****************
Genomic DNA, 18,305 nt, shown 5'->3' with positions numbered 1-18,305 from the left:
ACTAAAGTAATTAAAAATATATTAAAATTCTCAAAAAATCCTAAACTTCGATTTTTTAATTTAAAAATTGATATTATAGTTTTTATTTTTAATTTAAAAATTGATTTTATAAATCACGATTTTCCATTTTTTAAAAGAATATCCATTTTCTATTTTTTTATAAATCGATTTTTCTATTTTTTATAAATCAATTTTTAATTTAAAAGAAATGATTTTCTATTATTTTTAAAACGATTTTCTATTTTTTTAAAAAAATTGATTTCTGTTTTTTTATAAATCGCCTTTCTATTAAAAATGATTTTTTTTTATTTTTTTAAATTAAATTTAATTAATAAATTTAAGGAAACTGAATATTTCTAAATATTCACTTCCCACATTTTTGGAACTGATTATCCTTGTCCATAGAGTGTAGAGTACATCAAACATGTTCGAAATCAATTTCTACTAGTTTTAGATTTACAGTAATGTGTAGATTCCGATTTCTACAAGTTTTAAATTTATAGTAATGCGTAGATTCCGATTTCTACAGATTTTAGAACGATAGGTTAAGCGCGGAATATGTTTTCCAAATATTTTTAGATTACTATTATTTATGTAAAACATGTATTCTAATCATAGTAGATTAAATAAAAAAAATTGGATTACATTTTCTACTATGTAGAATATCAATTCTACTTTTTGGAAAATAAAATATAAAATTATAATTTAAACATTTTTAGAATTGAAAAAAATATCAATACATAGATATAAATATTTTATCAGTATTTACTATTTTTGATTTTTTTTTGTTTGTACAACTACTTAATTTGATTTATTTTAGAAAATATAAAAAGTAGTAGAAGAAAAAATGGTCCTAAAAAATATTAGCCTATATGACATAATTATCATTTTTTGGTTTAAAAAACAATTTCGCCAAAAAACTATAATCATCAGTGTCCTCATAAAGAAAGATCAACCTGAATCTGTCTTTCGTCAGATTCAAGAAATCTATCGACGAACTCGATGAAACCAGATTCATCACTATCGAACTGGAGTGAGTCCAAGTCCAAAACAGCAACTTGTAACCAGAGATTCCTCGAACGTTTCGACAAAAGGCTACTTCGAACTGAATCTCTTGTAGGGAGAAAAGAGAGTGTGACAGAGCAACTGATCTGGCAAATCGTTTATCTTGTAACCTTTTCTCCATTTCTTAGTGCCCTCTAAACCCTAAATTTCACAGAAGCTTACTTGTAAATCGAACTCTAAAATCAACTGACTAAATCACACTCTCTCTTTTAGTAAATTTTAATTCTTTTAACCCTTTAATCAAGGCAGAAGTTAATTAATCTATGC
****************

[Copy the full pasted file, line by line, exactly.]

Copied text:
Genomic DNA, 18,305 nt, shown 5'->3' with positions numbered 1-18,305 from the left:
ACTAAAGTAATTAAAAATATATTAAAATTCTCAAAAAATCCTAAACTTCGATTTTTTAATTTAAAAATTGATATTATAGTTTTTATTTTTAATTTAAAAATTGATTTTATAAATCACGATTTTCCATTTTTTAAAAGAATATCCATTTTCTATTTTTTTATAAATCGATTTTTCTATTTTTTATAAATCAATTTTTAATTTAAAAGAAATGATTTTCTATTATTTTTAAAACGATTTTCTATTTTTTTAAAAAAATTGATTTCTGTTTTTTTATAAATCGCCTTTCTATTAAAAATGATTTTTTTTTATTTTTTTAAATTAAATTTAATTAATAAATTTAAGGAAACTGAATATTTCTAAATATTCACTTCCCACATTTTTGGAACTGATTATCCTTGTCCATAGAGTGTAGAGTACATCAAACATGTTCGAAATCAATTTCTACTAGTTTTAGATTTACAGTAATGTGTAGATTCCGATTTCTACAAGTTTTAAATTTATAGTAATGCGTAGATTCCGATTTCTACAGATTTTAGAACGATAGGTTAAGCGCGGAATATGTTTTCCAAATATTTTTAGATTACTATTATTTATGTAAAACATGTATTCTAATCATAGTAGATTAAATAAAAAAAATTGGATTACATTTTCTACTATGTAGAATATCAATTCTACTTTTTGGAAAATAAAATATAAAATTATAATTTAAACATTTTTAGAATTGAAAAAAATATCAATACATAGATATAAATATTTTATCAGTATTTACTATTTTTGATTTTTTTTTGTTTGTACAACTACTTAATTTGATTTATTTTAGAAAATATAAAAAGTAGTAGAAGAAAAAATGGTCCTAAAAAATATTAGCCTATATGACATAATTATCATTTTTTGGTTTAAAAAACAATTTCGCCAAAAAACTATAATCATCAGTGTCCTCATAAAGAAAGATCAACCTGAATCTGTCTTTCGTCAGATTCAAGAAATCTATCGACGAACTCGATGAAACCAGATTCATCACTATCGAACTGGAGTGAGTCCAAGTCCAAAACAGCAACTTGTAACCAGAGATTCCTCGAACGTTTCGACAAAAGGCTACTTCGAACTGAATCTCTTGTAGGGAGAAAAGAGAGTGTGACAGAGCAACTGATCTGGCAAATCGTTTATCTTGTAACCTTTTCTCCATTTCTTAGTGCCCTCTAAACCCTAAATTTCACAGAAGCTTACTTGTAAATCGAACTCTAAAATCAACTGACTAAATCACACTCTCTCTTTTAGTAAATTTTAATTCTTTTAACCCTTTAATCAAGGCAGAAGTTAATTAATCTATGC